SAN FRANCISCO (CN) – A three-judge appellate panel tossed a defamation lawsuit against Facebook by an attorney who once represented Paul Ceglia, the man accused of fabricating a contract that gave him an 84 percent stake in the then-fledgling social media company in 2004.
Paul Argentieri sued Facebook, its founder Mark Zuckerberg and general counsel Colin Stretch in October 2015, claiming Stretch tarnished his legal reputation went he sent an email to reporters saying Argentieri and other lawyers representing Ceglia “knew [Ceglia’s lawsuit] was based on forged documents yet they pursued it anyway.”
Federal prosecutors deemed Ceglia’s contract with Zuckerberg a forgery and indicted him on fraud charges in 2012. He fled house arrest in March 2015, along with his wife, children and dog.
Ceglia had hired Zuckerberg – then a Harvard freshman – in 2003 to do some website development work for a company called StreetFax. In his 2010 lawsuit against Zuckerberg, Ceglia claimed Zuckerberg signed a written contract giving him an interest in “The Face Book” for $1,000. Ceglia attached Zuckerberg’s StreetFax work-for-hire contract as an exhibit to the complaint.
Facebook and Zuckerberg sued Argentieri and several other law firms who represented Ceglia in New York for malicious prosecution and deceit. The other firms won on a motion to dismiss at the appellate level, but Argentieri chose to respond to Facebook’s claims.
Argentieri’s lawyer Joseph Alioto said his client chose to fight back, and still maintains that the contract Ceglia says he had with Zuckerberg is authentic.
“We had some of the best experts in the world whose credentials were impeccable and each of whom had determined the contract was valid,” Alioto said in an interview. “They had Mr. Ceglia take a lie detector test, which he passed, and which Mr. Zuckerberg refused to take.”
He said he hopes Ceglia is found so Argentieri can be vindicated. “This guy left right before the criminal case when they would have had to put Zuckerberg on the stand and we would have nailed him,” Alioto said, adding that should Ceglia return, “We’ll be able to without a doubt prove that contract is a valid contract.”
A trial court in San Francisco ruled last February that Stretch’s email statement was protected under the anti-SLAPP statute since it was made in connection with an issue “under consideration by a judicial body,” and that Argentieri had failed to prove a likelihood of prevailing on his defamation claim in court.
On Thursday, the First Appellate District upheld the lower court’s ruling, which was based on the “fair and true” reporting privilege.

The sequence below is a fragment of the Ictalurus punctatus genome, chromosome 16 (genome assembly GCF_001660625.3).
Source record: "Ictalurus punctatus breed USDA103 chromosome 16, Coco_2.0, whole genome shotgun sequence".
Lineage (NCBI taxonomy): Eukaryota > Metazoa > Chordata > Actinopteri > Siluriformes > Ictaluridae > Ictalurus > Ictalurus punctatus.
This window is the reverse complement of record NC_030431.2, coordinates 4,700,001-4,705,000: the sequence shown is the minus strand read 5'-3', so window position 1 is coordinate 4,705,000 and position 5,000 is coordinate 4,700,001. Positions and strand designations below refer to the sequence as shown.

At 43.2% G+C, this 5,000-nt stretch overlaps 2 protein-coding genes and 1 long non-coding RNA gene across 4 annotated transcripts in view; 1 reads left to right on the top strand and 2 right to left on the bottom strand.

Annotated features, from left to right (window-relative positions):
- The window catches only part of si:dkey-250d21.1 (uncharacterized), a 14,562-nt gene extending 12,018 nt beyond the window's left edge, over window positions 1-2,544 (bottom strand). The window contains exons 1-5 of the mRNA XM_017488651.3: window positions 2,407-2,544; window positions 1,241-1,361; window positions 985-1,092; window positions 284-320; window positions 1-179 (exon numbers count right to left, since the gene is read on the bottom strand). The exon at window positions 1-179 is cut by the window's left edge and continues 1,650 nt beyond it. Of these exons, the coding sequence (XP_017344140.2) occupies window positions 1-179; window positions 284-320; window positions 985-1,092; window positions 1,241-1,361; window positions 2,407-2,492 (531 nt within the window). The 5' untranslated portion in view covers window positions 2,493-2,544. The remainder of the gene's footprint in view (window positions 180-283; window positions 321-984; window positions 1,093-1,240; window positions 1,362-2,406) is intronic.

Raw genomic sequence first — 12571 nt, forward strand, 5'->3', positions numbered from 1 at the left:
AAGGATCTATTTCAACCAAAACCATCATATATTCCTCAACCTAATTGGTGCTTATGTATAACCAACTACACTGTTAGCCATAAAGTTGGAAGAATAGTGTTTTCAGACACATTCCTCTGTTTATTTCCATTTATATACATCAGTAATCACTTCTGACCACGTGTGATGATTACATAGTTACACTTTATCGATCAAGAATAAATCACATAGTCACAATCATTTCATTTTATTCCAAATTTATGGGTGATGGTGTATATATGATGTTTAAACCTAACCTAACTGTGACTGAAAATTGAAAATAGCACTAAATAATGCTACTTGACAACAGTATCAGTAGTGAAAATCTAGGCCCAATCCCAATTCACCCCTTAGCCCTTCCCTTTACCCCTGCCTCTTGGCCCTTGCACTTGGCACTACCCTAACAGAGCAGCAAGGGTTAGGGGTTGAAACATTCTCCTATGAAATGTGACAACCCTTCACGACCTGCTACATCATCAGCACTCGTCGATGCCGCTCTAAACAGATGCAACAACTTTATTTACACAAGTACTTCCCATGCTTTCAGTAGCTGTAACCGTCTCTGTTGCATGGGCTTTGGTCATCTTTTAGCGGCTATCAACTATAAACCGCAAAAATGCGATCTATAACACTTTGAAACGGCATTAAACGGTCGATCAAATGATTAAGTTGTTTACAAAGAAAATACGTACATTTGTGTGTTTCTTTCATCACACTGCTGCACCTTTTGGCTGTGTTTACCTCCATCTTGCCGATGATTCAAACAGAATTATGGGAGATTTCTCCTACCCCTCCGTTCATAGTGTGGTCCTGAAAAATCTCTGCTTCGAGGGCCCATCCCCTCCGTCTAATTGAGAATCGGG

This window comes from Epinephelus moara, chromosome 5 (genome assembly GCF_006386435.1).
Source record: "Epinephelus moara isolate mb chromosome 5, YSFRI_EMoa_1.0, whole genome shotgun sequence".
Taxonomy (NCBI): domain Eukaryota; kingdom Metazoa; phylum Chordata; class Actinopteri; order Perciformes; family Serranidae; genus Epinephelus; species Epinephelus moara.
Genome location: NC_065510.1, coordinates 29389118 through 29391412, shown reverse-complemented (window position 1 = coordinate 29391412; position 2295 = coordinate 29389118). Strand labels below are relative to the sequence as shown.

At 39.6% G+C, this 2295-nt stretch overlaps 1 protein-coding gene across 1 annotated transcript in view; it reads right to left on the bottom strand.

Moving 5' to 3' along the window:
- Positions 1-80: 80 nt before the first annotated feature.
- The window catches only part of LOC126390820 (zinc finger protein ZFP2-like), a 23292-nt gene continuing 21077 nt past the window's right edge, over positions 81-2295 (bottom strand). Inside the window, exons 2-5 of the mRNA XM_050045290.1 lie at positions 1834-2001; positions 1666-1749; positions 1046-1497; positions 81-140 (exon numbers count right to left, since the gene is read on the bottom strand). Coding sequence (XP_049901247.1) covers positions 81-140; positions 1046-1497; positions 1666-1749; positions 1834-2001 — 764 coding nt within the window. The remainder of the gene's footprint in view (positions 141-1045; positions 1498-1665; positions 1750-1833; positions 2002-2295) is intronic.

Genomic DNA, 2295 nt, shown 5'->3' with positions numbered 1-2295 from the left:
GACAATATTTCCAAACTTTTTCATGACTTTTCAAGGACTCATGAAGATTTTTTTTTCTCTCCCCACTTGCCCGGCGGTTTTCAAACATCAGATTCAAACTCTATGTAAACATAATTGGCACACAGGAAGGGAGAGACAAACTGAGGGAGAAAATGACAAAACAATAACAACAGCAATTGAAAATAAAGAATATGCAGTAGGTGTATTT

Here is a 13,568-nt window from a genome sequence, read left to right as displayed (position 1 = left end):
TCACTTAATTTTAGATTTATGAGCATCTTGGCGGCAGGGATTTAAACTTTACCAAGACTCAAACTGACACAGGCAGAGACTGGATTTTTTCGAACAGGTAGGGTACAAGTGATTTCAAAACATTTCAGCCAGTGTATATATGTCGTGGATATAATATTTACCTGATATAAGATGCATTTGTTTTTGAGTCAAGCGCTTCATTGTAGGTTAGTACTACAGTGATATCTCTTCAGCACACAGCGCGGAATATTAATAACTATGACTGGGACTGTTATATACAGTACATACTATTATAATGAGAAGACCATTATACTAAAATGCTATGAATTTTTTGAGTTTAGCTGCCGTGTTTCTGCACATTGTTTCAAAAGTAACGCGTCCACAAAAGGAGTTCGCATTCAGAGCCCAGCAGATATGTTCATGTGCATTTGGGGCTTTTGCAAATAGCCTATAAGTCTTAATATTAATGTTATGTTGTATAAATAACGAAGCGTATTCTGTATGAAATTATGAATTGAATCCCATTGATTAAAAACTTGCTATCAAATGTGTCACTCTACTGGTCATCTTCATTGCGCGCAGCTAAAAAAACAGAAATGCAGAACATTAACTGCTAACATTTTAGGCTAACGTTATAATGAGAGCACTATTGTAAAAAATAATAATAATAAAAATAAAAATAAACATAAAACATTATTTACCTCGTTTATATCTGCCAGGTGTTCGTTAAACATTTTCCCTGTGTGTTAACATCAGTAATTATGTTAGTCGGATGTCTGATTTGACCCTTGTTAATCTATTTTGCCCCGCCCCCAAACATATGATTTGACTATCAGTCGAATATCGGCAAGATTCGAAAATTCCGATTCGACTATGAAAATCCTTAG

Argentieri argued that this violated his due process rights, but the panel disagreed.
Writing for the panel that included Judge Terence Bruiniers and Presiding Judge Barbara Jones, Judge Henry E. Needham said, “[I]n context, Stretch’s statement was a ‘fair and true’ report of that proceeding. It essentially asserted that respondents sought to hold accountable the named lawyers for Ceglia because they knew Ceglia’s case was based on the forged Work for Hire Contract. And that was the gist of their malicious prosecution action as well. Argentieri’s arguments to the contrary are unavailing.”
Alioto said, “I’m just really very, very disappointed about it. Whether or not the statement was defamatory is really a question for the jury, not the court.”
The appellate court found no material issue of fact as to the content of Stretch’s email that a jury need hear.
But Alioto said there’s a big difference between Facebook’s legal complaint, which says Argentieri and the other lawyers “knew or should have known” that Ceglia’s lawsuit was a fraud, and what Stretch said, which was that they knew.
“This guy said it as if it was a fact,” Alioto said.
The panel recognized the legal distinction, but said Stretch was merely summarizing the case for the media and that it wasn’t “so great a distortion as to render it unfair or untrue” under the fair and true reporting privilege.
The judges also said the New York court’s dismissal of Facebook’s malicious prosecution lawsuit against the other law firms has no bearing on whether Stretch’s statement was a fair and true report of the case.
Alioto said he will definitely appeal the ruling to the California Supreme Court and that Facebook filed its lawsuit to deliberately intimidate Argentieri, whose professional good name is now in tatters.
“He’s a small-town lawyer. Everybody knows him and now this thing comes out that he files fraudulent documents in the court,” Alioto said. “Who’s going to go to this lawyer? His reputation was demolished. This was for one purpose, and one purpose only; to threaten lawyers and say they’d better not sue Facebook.”